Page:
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Neither Party Seen Making Big Gain Tuesday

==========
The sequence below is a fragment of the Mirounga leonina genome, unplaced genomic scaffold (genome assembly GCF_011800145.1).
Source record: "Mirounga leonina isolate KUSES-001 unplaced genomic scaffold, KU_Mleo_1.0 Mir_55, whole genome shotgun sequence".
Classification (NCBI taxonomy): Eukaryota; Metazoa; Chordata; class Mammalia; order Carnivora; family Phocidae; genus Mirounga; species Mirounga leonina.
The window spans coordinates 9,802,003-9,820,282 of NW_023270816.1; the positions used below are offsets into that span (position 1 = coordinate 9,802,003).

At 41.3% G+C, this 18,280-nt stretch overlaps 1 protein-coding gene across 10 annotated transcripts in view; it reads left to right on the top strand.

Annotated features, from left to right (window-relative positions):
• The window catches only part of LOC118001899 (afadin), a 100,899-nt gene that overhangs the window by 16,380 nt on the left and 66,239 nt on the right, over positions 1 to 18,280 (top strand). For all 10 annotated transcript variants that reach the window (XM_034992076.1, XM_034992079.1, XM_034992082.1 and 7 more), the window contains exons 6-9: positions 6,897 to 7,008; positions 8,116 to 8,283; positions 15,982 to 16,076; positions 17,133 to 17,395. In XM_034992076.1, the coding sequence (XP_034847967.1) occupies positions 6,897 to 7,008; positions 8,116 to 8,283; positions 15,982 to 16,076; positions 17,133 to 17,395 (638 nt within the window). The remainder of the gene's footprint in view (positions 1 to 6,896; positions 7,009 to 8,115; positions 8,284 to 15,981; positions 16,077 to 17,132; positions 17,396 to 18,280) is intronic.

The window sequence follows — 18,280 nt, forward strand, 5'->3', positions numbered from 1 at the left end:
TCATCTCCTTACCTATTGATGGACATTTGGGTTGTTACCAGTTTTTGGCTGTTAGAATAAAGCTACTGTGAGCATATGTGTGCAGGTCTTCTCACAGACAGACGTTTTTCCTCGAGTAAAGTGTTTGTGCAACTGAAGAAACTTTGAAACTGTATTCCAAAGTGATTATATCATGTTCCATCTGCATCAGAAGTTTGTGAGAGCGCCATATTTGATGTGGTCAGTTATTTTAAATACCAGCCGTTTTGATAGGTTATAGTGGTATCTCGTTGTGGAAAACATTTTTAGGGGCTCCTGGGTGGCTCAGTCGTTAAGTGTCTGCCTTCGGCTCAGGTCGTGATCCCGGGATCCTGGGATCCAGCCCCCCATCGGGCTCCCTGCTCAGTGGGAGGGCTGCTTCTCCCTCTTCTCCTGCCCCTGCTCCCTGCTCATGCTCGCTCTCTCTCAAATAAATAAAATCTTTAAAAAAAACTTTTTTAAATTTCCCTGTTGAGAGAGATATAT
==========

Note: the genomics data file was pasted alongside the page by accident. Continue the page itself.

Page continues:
(Continued From First Page.) |n Vermont, Kansas, North and South Dakota, and Oregon. A total of five seats. This leaves 19 Senate contests In which the outcome appears less certain. These are in Idaho (2), Washington, California, Utah, Colorado, Missouri, Iowa, Wiscon sin, Illinois, Pennsylvania, Con necticut (2), New Hampshire, New York, Indiana, Ohio, Oklahoma and Maryland. Narrowing it down still further; The Republicans seem to have better chances in the Senate races in California, Idaho (both races), Iowa, Ohio, Utah, Wisconsin, Pennsylvania, New Hampshire, Indiana. Colorado and Connecti cut (one race). The Democrats appear to have the better chance in Washington, New York, Okla homa, Missouri, Illinois, Connecti cut (one race), and Maryland. G. O. P- Could Gain Eight Seats. If the G. O. P. got the breaks, it could gain eight seats in the Senate, one each in Idaho, Cali fornia, Utah, Pennsylvania, Illi nois, and Maryland, and two in Connecticut. On the other hand, if the Dem " ocrats have the breaks, they could gain six Republican seats in the following states—Indiana, Colo rado, Missouri, New Hampshire, Ohio and Wisconsin. The probabililities seem to be that the Republicans will gain five seats by winning in Idaho, Cali fornia, Pennsylvania, and Utah, and one Connecticut race. The Democrats probably will gain a aeat in Missouri and Colorado. This would mean a net gain of three Senate seats for the G. O. P. If it works out that way, the political complexion of the Sen ate in the 82d Congress would be 51 Democrats and 45 Republicans. The present ratio is 54 Democrats to 42 Republicans. Democrat Sees Gain. A Democrat who forecast Presi dent Truman's election in 1948, believes the Democrats will in crease their Senate lead by two seats at a minimum and four at a maximum. His estimate is that they have better than even chances to win in New Hampshire, Indiana, Idaho, Colorado, Missouri, Iowa, and Ohio, a total of seven states. He figures they may lose seats in California, Pennsylvania and Utah. Contests for the House have been overshadowed by the major interest in gubernatorial and sen atorial races. The best estimates obtainable indicate the Repub licans will make a net gain of 20 to 30 seats. Some of the Democratic experts say, however, that the Democrats have a chance of gaining 10 seats, and that the worst they will do; will be a net loss or not more than 20 seats. They would regard either out come as a Democratic victory, on the theory that the normal off year gain of the minority party should be more than 20 seats. They believe that the Democrats have chances of picking up seats in Oregon, Wisconsin, Iowa, one i in Michigan now held by Repre- j sentative Engel, a Republican, and • perhaps one in Tennessee. Republican experts, on the other hand, say their party will make a net gain of from 25 to 30 seats. They believe they have good chances to gain in Ohio. Illinois, New York and Pennsylvania.1 Some of the more enthusiastic say that if the trend is strong: enough for the Republicans to gain above 30 seats, it will carry them all the way to control of the House. Of all the senatorial races, that In Ohio holds the most interest. There Senator Taft, the target of organized labor, is fighting des-; perately to defeat his Democratic i opponent. State Auditor Joseph T. Ferguson. Senator Taft's chances seem to depend on getting out j the rural Republican vote. Sena tor Taft is expected to win. In Illinois, Senator Lucas, Ma-! Jority Leader of the Upper House, is in a hard fight for re-election against former Representative Everett M. Dirksen, and the odds favor the Senator. In the President’s home State,: Missouri, the Democrats will, in all probability, elect former Rep resentative Hennings over Sena tor Donnell, Republican. Connecticut’s two senatorial races may result in one Republi-j can victory and one Democratic. Senator McMahon, Democrat, is expected to lead his ticket, and to win unless Gov. Chester Bowles, Democrat, should be de feated by more than 20,000 votes. Senator McMahon is opposed by Joseph E. Talbot. Prescott Bush, Republican, is given the edge over Senator Benton, Democrat, in the other race. Senator Lehman, Democrat, AS ELECTION DAY NEARS—Hudson, N. Y.—Lt Gov. Joe R. Hanley of New York reads telegrams and letters from well wishers as he recovers from a case of “complete exhaustion” in Columbia Memorial Hospital. With him is his daughter and secretary, Mrs. Kenneth Wilcox. THf 74-year-old Republican Senate nominee entered the hospital Wednesday. —AP Wirephoto. I generally Is conceded victory in I New York against the aged and 1 ailing Republican. Lt. Gov. Joe ; Hanley. Mr. Hanley is said to have killed whatever phance he may have had when he wrote his now famous letter to Representa tive W. Kingsland Macy, a Re | publican supporter, who had , loaned Mr. Hanley money for his campaign for the gubernatorial nomination. ! Vying in interest with the con 1 gressional elections are a series of gubernatorial contests. Both members of the 1948 Re publican national ticket, Gov. Dewey of New York and Warren of California, are up for re-elec | tion. Gov. Bowles. 100 per cent New and Fair Dealer; Ohio's dynamic Democratic Governor, Frank Lausche, and Paul Dever, Democratic Governor of Massa : chusetts. are all seeking to suc ceed themselves. In addition, there is a spec | tacular race for Governor in Penn sylvania, where crusading Rich ardson Dilworth, Democratic cjity i treasurer of Philadelphia, is a candidate against Judge John S. Fine, picked by Gov. Duff to suc ceed him. 34 States Xstme Governors. Thirty-four States elect Gover nors. Today the Democrats have 30 Governors to 18 for the Re publicans. They are hoping to gain three or four more—in South Da kota, Idaho, Iowa and Pennsyl vania. Some of that seems, how ever, like wishful thinking. The two headline gubernatorial races are in New York and Cali fornia. In the first, the outcome appears in considerable doubt, with both sides claiming victory. Gov. Dewey has been having a rough time overcoming the charges le velled against him by his Demo cratic opponent, Representative Walter A. Lynch, that he “bought! off” Lt. Gov. Hanley so that Gov.: Dewey could have a “draft” re nomination. The charges grew out of Hanley’s letter to Mr. Macy. Gov. Warren is regarded as cer tain of defeating James Roose velt, eldest son of the late Presi dent Franklin D. Roosevelt, in the California race. Democrats high in the councils of the party do not give Mr. Roosevelt a chance. Mr. Roose velt, however, has been conduct ing an active campaign, apparent ly against great odds. He has the name and, in large measure, the voice and persuasive promising ability of his distinguished father. Bowles Having Hard Time. Gov. Bowles, the main target of the Republicans in Connecticut, is having a difficult time. His opponent. Representative John Davis Lodge, brother of Senator Lodge of Massachusetts, has been throwing the book at Mr. Bowles, and so have all the other Republi can candidates for congressional and State office. Gov. Bowles won in 1948 by a scant 2,250 votes. | Democrats rarely win in the Nut meg State in an off year, and it will be a surprise to man^if Gov. Bowles pulls through. Gov. Lausche, who never has come out in support of Ferguson in Ohio and has left it in the air whether he will vote for Senator Taft or Mr. Ferguson, is almost certain to win re-election. Although he has no enthusiastic support by organized labor, for whom he has been entirely too in dependent at times, Gov. Lausche lias a great following in the State, including a lot of Republicans. Don Ebright, Republican Secre tary of State, is his opponent. Mr. Ebright's only chance of success would lie in a tremendous out pouring of Republican voters in support of Senator Taft, who wohld, in most cases, vote a straight party ticket. Big Vote Expected. In some quarters, it is remarked that the voters are apathetic; that they seem inclined to take little interest in the coming elec tions. which have been touted as holding the fate of the Nation. This seems incorrect, after a tour of the country from New York and Pennsylvania to Los Angeles and Seattle. More people are going out to vote in this off year election, it seems, than ever before. Registration is extremely high in most places for a non-Presi dential year. An Associated Press estimate of the total number of persons eligible to vote is 69.954, 470, a record. Prediction has been made by party leaders that the vote will run as high as 42,235,632. It is explained that this figure includes the votes already cast in the Maine election—held in Septem ber. In that election, the vote cast for gubernatorial and Con gressional candidates exceeded the totals for Maine in the Presi dential election of 1948. This increased registration and the prospects for a big vote may be indicative of a protest, and a protest would be lodged against the “ins.” However, much of the increase in registration has been due to active campaigns by the CIO and AFL. Better Training Urged For Newspaper Folk By tho Associated Press LOS ANGELES.—Medicine and journalism are the two most im portant professions, says Prof. Joseph A. Brandt, chairman of the graduate department of jour nalism at the University of Cali fornia. But journalism has been neg lected from a training standpoint, he believes. The men and women who prepare material used by the minds of the people should have the best possible training, he sug gests. The Weather Here and Over the Nation District of Columbia—Consider able cloudiness with some sun shine today; windy and colder with high in the low 50s. Colder tonight with low in the mid 30s. Tomorrow, fair and quite cool. Maryland and Virginia—Windy and cloudy; quite cold in the west ern portion. High today in Mary land, upper 40s; in Virginia, low 50-3. Snow flurries likely in moun tain areas. Colder tonight; fair and cool tomorrow. Snow flurries are expected today over the hilly parts of Upstate New York and Pennsylvania. Rain or snow is also forecast for the Upper Mississippi Valley. It will turn colder over the Northeastern States, but temperatures will moderate •omewhat over the Central part of the country. —AP Wirephoto. River Report. (From U. S. Engineers.) Potomac River cloudy at Harpers Ferry and Great Falls; Shenandoah cloudy at Harpers Ferry. • Readings at Washington Airport.) Humidity. Yesterday. Pet. Today. Pet. Noon -65 10 a m._84 f P.m.-65 8 P.m. _ 01 High and Low of Last 24 Hours. High. 76. at 2:30 p.m. Low. 50. at 10 n.m. Record Temperatures This Year. Highest, 06. on June 24. Lowest, 15, on March , , Tide Tables. (Furnished by United States Coast and Geodetic Survey.) . Today. Tomorrow. High- 3:13 a.m. 4:12 a.m. JfiJL -i-10:24 a.m. 11:14 a.m. High- ,1:50 p.m. 4:47 p.m. Low -10:54 p.m. 11:48 p.m. The Sun and Moon. _ . , Rises. Sets. Sun, today _ 6:40 6:03 Sun, tomorrow 6:41 5 02 Moon, today 1:47 a.m. 2:61p.m. Automobile lights must be turned on one-half hour alter sunset. Precipitation. Monthly precipitation In Inches in the Capital (current month to date): Month. J 050. Avg. Record. January - 1.01 3.55 . 7.83 '37 February- 2.72 3.37 6.84 '84 March"- 4 17 3.75 8.84 '91 April -1.86 3.27 9.13 '89 May- 5.76 3.70 10.69 '89 June - 3.14 4.13 10.94 '00 July -5.11 4.71 10.63 '86 August -7.21 4.01 14.41 '28 September _ 6.73 3.24 17.45 "34 October _ 3.59 2.84 8.81 "37 November - 0.54 2.37 7.18 '77 December _ 3.32 7.56 '01 Temperatures In Various Cities. High Low. High. Low. Chicago _ 39 31 New York 74 65 Cincinnati . 35 33 Philadelphia 74 59 Cleveland . 44 38 Pittsburgh. 63 43 Detroit _ 38 33 El Paso 66 37 i Milwaukee35 30 Fort Worth 55 30 Bismarck 64 31 New Orleans 54 46 Des Moines 42 20 San Antonio 63 35 Duluth ... 35 38 Boise _ 68 43 Kansas City . 48 27 Denver_ 69 34 Okla. Clty__ 61 27 Phoenix _ 86 54 Omaha- 47 24 S. Lake City 62 36 St. Louis- 46 34 Los Angeles. 91 HO Atlanta- 46 41 Portland __ 59 50 Boston - 66 48 San Diego 91 62 Jacksonvlllp 74 60 8. Francisco 76 54 Miami. 78 68 SeattlP.... 57 60 National Suicide Seen By Truman if Election Goes to Isolationists (Continued From First Page.) or inflation, in enumerating the gains the various segments of the population has made under Democratic rule. Insurgent Democrats who did much to disrupt the Truman pro gram escaped the President’s lash. Turning to business conditions, the President asserted that “as usual, the Republicans are trying to scare us by saying that the country is on the last mile to so cialism.” "What a long last mile it must be,” he said slowly, “private cor poration profits are now running a^t a rate of more than 40 billion dollars a year, and there are more private business enterprises than ever before..” Democrats, he said, have been the “salvation of free enterprise.” Sees Victory for Hennings. In his appeal for strengthened Democratic majorities, the Presi dent expressed conviction that Thomas C. Hennings, jr., would be elected to the Senate, succeed ing Senator Donnell, Republican. He also said the State would send a Democratic delegation to the House. At present, Missouri has but one Republican district in thirteen. The President got a tremendous reception when he walked on the stage just before time to go on the air, in company with Na tional Chairman William M. Boyle, jr., and joined other top Missouri Democrats including Treasury Secretary Snyder, Gov. Forrest Smith and members of the House delegation. Another ovation marked his in troduction. The crowd fell eblow prelimi | nary estimates. A police count I put the gathering at 8.500 to 9,000. Democratic publicity chiefs upp Democratic publicity chiefs i upped that to 11,000. The audi ; torium seats around 12,000. There was, however, no lack of S enthusiasm. And one spectator was cheered when he shouted “give ’em hell. Harry.” “I intend to,' ’the President re sponded. The shouter enjoyed his re ception so much that he re peated. Getting back into the swing of his 1948 “give-em-hell” tech nique, the President frequently interpoloted, to the evident de light of his partisan audience. In assailing isolationists, he took what was interpreted as an oblique shot at farmer Represen tative Everett Dirksen, of Illinois, wh ois campaigning for the Sen ate against Majority Leader Lucas, declaring that “we have one of them over here in Illinois." The President landed at Scott Air Force Base, some 26 miles south of St. Louis on the Illinois side of the Mississippi, at 3:55 p.m. central time. Waiting for him at the base were Mayor Joseph M. Darst of St. Louis and other Democratic leaders, and Representative Price. Democrat of Illinois, in whose district the base lies. Guard is Strengthened. With the attempt on the Presi dent’s life fresh fii mind, Illinois and Missouri officials had strengthened the customary guard, and at Belleville, 111., Police Chief R. G. Gibson brought out 30 National Guardsmen to augment his own force of 31. In downtown Belleville and East St. Louis, there were fair crowds to greet Mr. Truman, but else where, the line of spectators was thin, and the largest St. Louis turnout was in the vicinity of his hotel in the business district. After arriving at the hotel, the President attended a reception ar ranged by Mayor Darst for State leaders, local candidates and la bor representatives. He is remaining all night at the Jefferson Hotel, then will fly to Kansas City tomorrow morn ing. Because of the absence of his family, the Independence home is closed and the President will be quartered in his pent house suite in the Muehlebach Hotel. He speaks at Independence Monday afternoon, when the town receives a bronze copy of the Liberty Bell as a token of friendship from the people of An necy, France, a famed bell-cast ing center, then will vote early Tuesday in Independence and fly back to the Capital. Election (Continued From First Page.) ernment news columnist, will take to the air to analyze the effects of the election on the make-up of the House and Senate Civil Serv ice Committees. He will focus on key Congressional figures in Gov ernment employe legislation and how they have fared in the elec tion. Results in the nearby contests will be broadcast from The Star newsroom at 8:25 p.m., 8:55 p.m., 9:55 p.m., 10:25 p.m. and 11 p.m. The 11 p.m. broadcast also will provide a round-up of the late results in election races through out the Nation. The Star stations will start broadcasting national and local results with an hour-long broad cast beginning at 8 p.m. Mr. Can ham will give an election analysis at 9:30, to be followed by more election news until 10:30 p.m. On WMAL-TV, the broadcast ing of election results will be tele vised from 8:30 to 9 p.m. A sec ond telecast will be presented shortly after 11 p.m. For downtown pedestrians on election night. The Star will pro vide up-to-the-minute election re turns on its electric “Newsflashes” on the Hamilton Bank Building, Fourteenth and G streets N.W., and the Eleventh street side of The Star building. Eighty-seven Class A nursing schools offering 3-year courses to high school graduates have been accredited by the Japanese Minis try of Welfare. A AdenauerAsks Share For Reich in Defense Of Western Freedom (y th« Asiocioted Press FRANKFURT, Germany, Nov. 4.—West German Chancellor Kon rad Adenauer appealed to France tonight to let West Germany "sha^re in the defense of freedom.” The Chancellor’s plea was ap plauded by some 2,000 Germans during an election campaign speech at Stuttgart in the Ameri can zone of Wuerttemberg-Baden. Dr. Adenauer urged that France "recognize the need lor European solidarity” and give up its oppo sition to rearming West Germans to serve in a united European defense army. He also denounced his political foe. Dr. Kurt Schu macher, Socialist Party leader, for “giving the world the impres sion that we do not want to de fend our own freedom.” Speech Follows Warning. The chancellor spoke only 24 hours after the United States had published a warning to Germans that they had better stop their "haggling” over conditions and get ready to do their part in European defense. The warning appeared in the Neue Zeitung, the Amer icans’ official German-language newspaper published in this coun try. Dr. Adenauer made no direct reference to the Neue Zeitung article. His speech was the strong est public indorsement of .German rearmament he has made yet. The chancellor rebuked opponents of German rearmament as strongly as had the Americans in their published warning. Assails Socialists. Dr. Adenauer centered his at tack on Dr. Schumacher and his fellow Socialists, the chief oppo nents to the chancellor’s Chris tian Democrat party in this month’s series of State parlia mentary elections. Dr. Schuma cher has spoken repeatedly against German rearmament. Forty young: Communists who tried to interrupt the chancellor’s speech were evicted by police from the hall. The chancellor criticized a pro posal by French Premier Rene Pleven for gradual and partial participation of Germans in Eu rope’s military defense system. He added: “This plan requires years. I fear the Soviet Union will not give us that much time.’’ Spofford Leaves for London To Discuss Role for Reich By th« Associated Press Charles M. Spofford, a United States representative, left yester day for London for a new effort to solve the problem of using Germans in North Atlantic de fense forces. • Mr. Spofford heads the 12-na tion North Atlantic Council of Deputies which is due to meet at the end of next week. This group and the North Atlantic Military Committee were handed the Ger man problem after the defense ministers failed to solve it at their three-day meeting here. Determined French opposition to permitting Western Germany to form units as large as divisions was the major stumbling block at the defense ministers’ meeting. Meanwhile, negotiations for a so lution—which Secretary of State Acheson and Defense Secretary Marshall have predicted will be found soon—are expected to con tinue with France through dip lomatic channels. Austrians Striving To Sell More Barrels VIENNA.—The Austrian barrel industry, which before World War II exported a sizable part of its production — especially to the United States—is striving to de velop new markets in Greece and Spain. At present most of the barrels being exported are going to Italy. The Federal Spotlight ktw-- • >* •'-vh* Office Transfers to Other Cities Await Fringe Area Decision By Joseph Young Federal building officials are awaiting the outcome of President Truman’s proposal for the dispersal of some Government offices to fringe areas here, before considering any out-of-town decentraliza tion of Federal agencies. Many non-defense agencies are buzzing with rumors these days ii a.■ i.. • *-— __ me tiic uiieb ueing slated for transfer out of town. Tills is particularly true of the Patent 'Office, where employes hear different reports every day about where t h agency is go ing. Public Build i n g offici a 1 s, h o w e ver, de clare that “nothing Is brewing” at this time for the decentral ization of the Patent Office or any other -io«eph Yount. v.Ti»vci XiXiidiL agency. The Government is hoping that Congress will adopt the proposal cf President Truman for the dis persal of some Federal offices, with about 35,000 to 40,000 em ployes, to fringe areas between 20 to 30 miles of Washington. If Congress approves this plan, there will be no need for any decentralization of Government agencies here to other cities, building officials say. fhould the plan be rejected, some decentralization may be likely if Federal employment here continues to rise, it is said. How ever, building officials emphasize that at the present time no de centralization projects are being discussed. And even if the dis persal plan is rejected, any esti mate of which agencies and how many, if any, employes would have to be transferred out-of iown, is pure guesswork at this time, building officials declare. * * * * PRESIDENT’S SAFETY — The attempted assassination of Presi dent Truman at his temporary residence in the Blair House has again revived talk of plans to house the President and his fam ily on the Naval Observatory grounds. Some time ago such plans were discussed with White House offi cials and received interested at tention. However, the discussions lagged and nothing definite was done about it. Now with the at tempt on the life of Mr. Truman, the plan might be revived. A permanent residence would be constructed on the Naval Observa tory grounds for use of Mr. Tru man and all future Presidents. The White House would be used for business and social functions. I Those favoring this plan say that | the location—high up on Massa chusetts avenue—would afford the i President and his family plenty of space, privacy, and protection. * * * * AUDITIONS—Federal employes as well as the general public have been invited to attend the talent auditions sponsored by the Federal Recreation Committee at 8 p.m. tomorrow. Tuesday and Wednes day in the Commerce Department auditorium. They will be seated on a flrst come-flrst-serve basis on all three nights. There will be a different group of contestants, all of whom are Federal employes, on each night. In fact, so many applica tions have been received from Federal employes to participate in the talent entertainment contest that the recreation committee has been forced to limit the number of performers. However, those whose applications were not ac cepted will be given a chance to display their specialties at a later date. * * * * AWARD — The Washington chapter of the Society for Ad vancement of Management has been named as the best among the society’s 50 chapters through out the country. Many of the Washington chapter members are Government officials. INTERIOR—The following In terior Department employes here % louis & Ban proton,Itb. Owned & Operated by Nat Schoenberg 15% Off! NEW FALL SUITS, TOPCOATS, SPORT COATS, OVERCOATS AND SLACKS! Modern merchandising means moving merchandise. And that we haven’t been able to do because of the warm weather. To rrtake room for clothing arriving daily and in line with our policy to keep things moving—we are reducing brand new Fall clothing 15%. Choose from fine worsteds, shark skins, cheviots, flannels and other fine imported and domestic woolens. Make this your opportunity to save. 1 Suits, Topcoats, Overcoats Regularly $95_now $80.75 Regularly $75_now $63.75 Regularly $55_now $46.75 Other Prices Reduced Proportionately ' Sport Coats Slacks Reg. $45, now $38.25 Reg. $22.50, now $19.13 Reg. $35, now $29.75 Reg. $18.50, now $15.73 Reg. $29.75, now $25.29 Reg. $12.75, now $10.84 I Hatlonallv Famous Middishade Suits, SIS llll louts Se Ban Proton, Itb. 1 j 812 14th St. N.W. RE. 1396 llll have won awards for outstanding performance: Sallie M. Jeffries, Charles S. Lomack, Waldo G. Leland, Edward B. Swanson, Emma M. Thom, Jan Daniel, Theodore H. Haas, Robert E. Hess, David E. Thomas, Henry M. Borger, William A. Earl, Jacob Eskin, Sarah U. Otey, George A. Schultz, John W. Sheedy, Harvey L. Smith, Isaiah Washington, Dora E. Weaver and Jessie E. Morgan. In addition, the following In terior Department employes here have been given cash awards for meritorious suggestions: Ira B. Lykes, Henry J. Auth, jr., Robert Meyrowitz, Wililam C. Smith and John X. Combo. (Be sure to listen each Satur day at 6:15 p.m. to Joseph Young’s Federal Spotlight radio broadcast over WMAL, The Star station, featuring additional news and views of the Govern ment scene.) Readers' Guide Sunday, Nov. 5, 1950 SECTION A. General News. Lost, Found. Page A-3 Obituary. Page A-32 SECTION B. Sports, Resorts and Travel. Sports News. Pages B-l-7 Resorts and Travel. Pages B-10-11 Farm and Garden. Pages B-8-9 Educational. Page B-8 Jessie Fant Evans. Page B-8 Civics. Page B-ll Science Calendar. Page B-8 SECTION C. Editorial, Features, Amusements. Editorial Articles. Pages C-l-5 Art. Page C-ll John Clagett Proctor. Page C-2 Book Reviews. Page C-3 Crossword Puzzle. Page C-3 Editorials. Page C-4 Bridge. < Page C-3 Editorial Features. Pages C-4-5 Amusements. Pages C-6-7 Stamps. Page C-10 Music. Page C-ll Radio Programs. Pages C-8-10 SECTION D. Society, Women's Clubs. Society News. Pages D-l-28 Women’s Clubs. Pages D-4-5 Reader’s Clearing House. Pg. D-10 SECTION E. Classified Advertising, Financial. ! Classified Advertising Pages E-l-17 | Financial. ‘ Pages E-18-19 This edition contains This Week's Magazine of 40 pages, a 14-page comic section and 16 vaaes of rotoaravure. 2 Camp Pickett GIs Injured in Accident On Crain Highway Two soldiers were injured late yesterday when their car skidded on Crain highway, near T. B.. Md., and went over a 25-foot embank ment. Pfc. Conrad Miller and Pfc. Lewis M. Mucci, both about 20, Connecticut National Guardsmen stationed at Camp Pickett, Va., were taken to Casualty Hospital and later transferred to Walter Reed. Casualty Hospital reported that the Miller youth suffered possible rib fractures while Pfc. Mucci received a broken arm, cuts and bruises and possible other in juries. Pfc. Mucci was trapped in the car until the Marlboro Rescue Squad removed him. Other Accidents. Mrs. Alice Combes, 41, New York City, suffered a broken back yesterday when a car driven by her husband, John J. Combes, 45. skidded out of control, ran off Route 1 and overturned, four miles south of Woodbridge, Va. Mrs. Combes was admitted to Arlington Hospital. Mr. Combes was unhurt, according to State police. David Smoth, 10, of 33 Colum bia avenue, Takoma Park, suffered minor injuries yesterday when his bicycle collided with an automo bile at Carroll and Park avenues, Takoma Park. The boy was released after treatment at the Washington Sanitarium for head bruises and a cut hand. Police said the car was driven by Grover J. Purdy, jr„ 33, of 411 Garland avenue, Takoma Park. A 17-year-old Coolidge High School student who said he took his eyes off the road to swat a fly in his car was charged yesterday with failing to give full time and attention to his driving. The student, Carl D. Hevener, 6609 Fifth street N.W., collided with a car parked in the front of 6609 Piney Branch road N.W. He was treated for head cuts at Emergency Hospital and released. Child Critically Hurt Bethesda Naval Hospital ambu lance driver was charged with (failing to give the right of way i to pedestrians after he struck 'Donald Hall, 6, colored, of 355 K street S.W., at Fourth and (K streets S.W. yesterday, j The boy, who was crossing the | street, was said to be in critical (condition at Providence Hospital 'suffering a fracturefl skull. The j ambulance driver was William B. Minnis, 33. colored, of the 100 block of D street S.E. He was not driving an ambulance at the time of the accident. A Washington Daily News truck was in a collision with a car at Twelfth and L streets N.W. yes terday, setting off a Are alarm box. Charged with unauthorized (use of a vehicle and reckless driv jing was Harry W. Johnson, 22, of Garden City Apartments, Lee highway, Arlington, who was re leased from Emergency Hospital ; after being treated for elbow in juries. $9.75—itl for examination alone $9.7S—not for tbe lentei alone $9.75—not for framei alone Bifocal. 13.00 Additional Patened Framei Sllrhtlr Hither myimxnm OPEN DAILY •AILfiiS*- 932 F St. N.W., 2nd Floor ~ Metropolitan Theater Buildlnar Free Parkin* for our eus- _ _ tomera. Star Parkin* Plaza Uptown Address—1921 14th 8treet N.W. 10th * E N.W.